Why Nurses Are Flocking to California

 In Nurses Weekly

California has a significant edge when it comes to combating the nursing shortage. The state saw about 30,000 more registered nurses move in than out during the first two years of the pandemic, according to a Sept. 19 Los Angeles Times report.

There are two key factors that attract nurses to the state, nurses and industry leaders told the news outlet: workplace protections and high pay. While the state has a high cost of living, it’s also the top-paying state for nurses. BLS data shows the average RN salary in the state is more than $133,000 — 50 percent higher than the national average.

Meanwhile, California is the only state to mandate specific minimum nurse staffing levels across different hospital units, which nurses credit with managing workloads and preventing burnout.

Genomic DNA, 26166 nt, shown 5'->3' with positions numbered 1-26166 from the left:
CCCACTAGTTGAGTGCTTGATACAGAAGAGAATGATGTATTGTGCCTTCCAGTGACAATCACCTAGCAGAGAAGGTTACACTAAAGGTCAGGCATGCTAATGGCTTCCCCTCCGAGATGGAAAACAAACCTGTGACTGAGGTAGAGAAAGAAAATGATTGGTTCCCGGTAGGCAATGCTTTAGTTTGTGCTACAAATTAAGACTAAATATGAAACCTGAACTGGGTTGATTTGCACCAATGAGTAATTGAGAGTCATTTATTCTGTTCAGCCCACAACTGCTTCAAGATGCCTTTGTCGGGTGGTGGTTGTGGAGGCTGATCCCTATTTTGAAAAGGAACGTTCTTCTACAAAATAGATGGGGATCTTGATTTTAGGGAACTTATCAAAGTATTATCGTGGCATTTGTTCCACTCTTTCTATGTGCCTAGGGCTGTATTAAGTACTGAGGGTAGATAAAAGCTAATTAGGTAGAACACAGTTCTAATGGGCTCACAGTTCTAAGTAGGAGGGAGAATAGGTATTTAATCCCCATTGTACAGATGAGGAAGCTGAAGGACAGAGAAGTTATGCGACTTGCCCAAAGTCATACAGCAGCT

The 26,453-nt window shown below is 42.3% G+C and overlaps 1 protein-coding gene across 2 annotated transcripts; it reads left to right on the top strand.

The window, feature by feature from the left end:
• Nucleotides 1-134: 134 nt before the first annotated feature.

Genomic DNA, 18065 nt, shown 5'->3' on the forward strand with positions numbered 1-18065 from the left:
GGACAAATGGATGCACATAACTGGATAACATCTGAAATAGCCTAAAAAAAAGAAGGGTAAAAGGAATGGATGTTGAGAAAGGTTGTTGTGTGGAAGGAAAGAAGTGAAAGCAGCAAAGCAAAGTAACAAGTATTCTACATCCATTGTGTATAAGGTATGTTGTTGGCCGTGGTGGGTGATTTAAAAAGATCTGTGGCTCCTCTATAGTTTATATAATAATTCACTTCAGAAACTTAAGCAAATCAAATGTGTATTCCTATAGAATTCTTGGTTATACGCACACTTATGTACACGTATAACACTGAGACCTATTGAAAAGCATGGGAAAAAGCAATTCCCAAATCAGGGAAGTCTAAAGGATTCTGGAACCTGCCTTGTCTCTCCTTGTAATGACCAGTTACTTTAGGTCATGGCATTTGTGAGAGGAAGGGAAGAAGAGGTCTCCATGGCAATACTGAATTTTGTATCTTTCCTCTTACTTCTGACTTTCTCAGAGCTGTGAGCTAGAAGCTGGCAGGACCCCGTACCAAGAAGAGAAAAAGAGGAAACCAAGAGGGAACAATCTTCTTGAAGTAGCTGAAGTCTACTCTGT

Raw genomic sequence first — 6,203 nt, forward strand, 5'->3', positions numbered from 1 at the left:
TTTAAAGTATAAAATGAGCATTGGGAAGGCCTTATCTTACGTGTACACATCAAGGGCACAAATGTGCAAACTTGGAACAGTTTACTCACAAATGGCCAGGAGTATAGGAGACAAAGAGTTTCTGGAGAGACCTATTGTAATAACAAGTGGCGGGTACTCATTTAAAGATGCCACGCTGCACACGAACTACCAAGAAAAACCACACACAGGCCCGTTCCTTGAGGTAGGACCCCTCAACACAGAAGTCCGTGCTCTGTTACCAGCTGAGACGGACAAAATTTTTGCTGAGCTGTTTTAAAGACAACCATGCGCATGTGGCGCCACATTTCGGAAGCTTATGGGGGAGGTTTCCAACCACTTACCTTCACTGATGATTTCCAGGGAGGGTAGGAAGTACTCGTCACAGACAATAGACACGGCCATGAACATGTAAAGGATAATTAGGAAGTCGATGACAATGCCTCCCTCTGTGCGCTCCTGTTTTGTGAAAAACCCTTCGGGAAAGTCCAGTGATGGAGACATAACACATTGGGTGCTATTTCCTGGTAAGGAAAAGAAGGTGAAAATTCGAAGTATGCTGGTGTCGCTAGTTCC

“I don’t know if I could work anywhere else,” Lynsey Kwon, RN, a nurse who recently moved to California from Virginia, told the news outlet.

While working at a Virginia hospital, she said the policy was to have one nurse for every three stroke patients, but more often than not, she was responsible for more patients. Now, after two years as a nurse at a 412-bed hospital in California, Ms. Kwon said she’s never had more patients than what’s mandated in the ratios and makes nearly twice her previous earnings.

Overall, California still has a nursing shortage, but the influx of nurses to the state boosted its nurse population 8.3 percent from 2019, according to a University of California San Francisco report cited by the LA Times. 

Nurse-to-patient ratios continue to be a point of contention between nursing groups and hospital groups nationwide, with hospital officials affirming mandating staffing minimums is not a one-size fits all approach and that they do not take into account team-based nursing models. Several other states on the West Coast have recently adopted their own versions of nurse staffing ratios, which tend to be more flexible by requiring hospitals to establish committees to set their own staffing ratios.

(This story originally appeared in Becker’s Hospital Review.)

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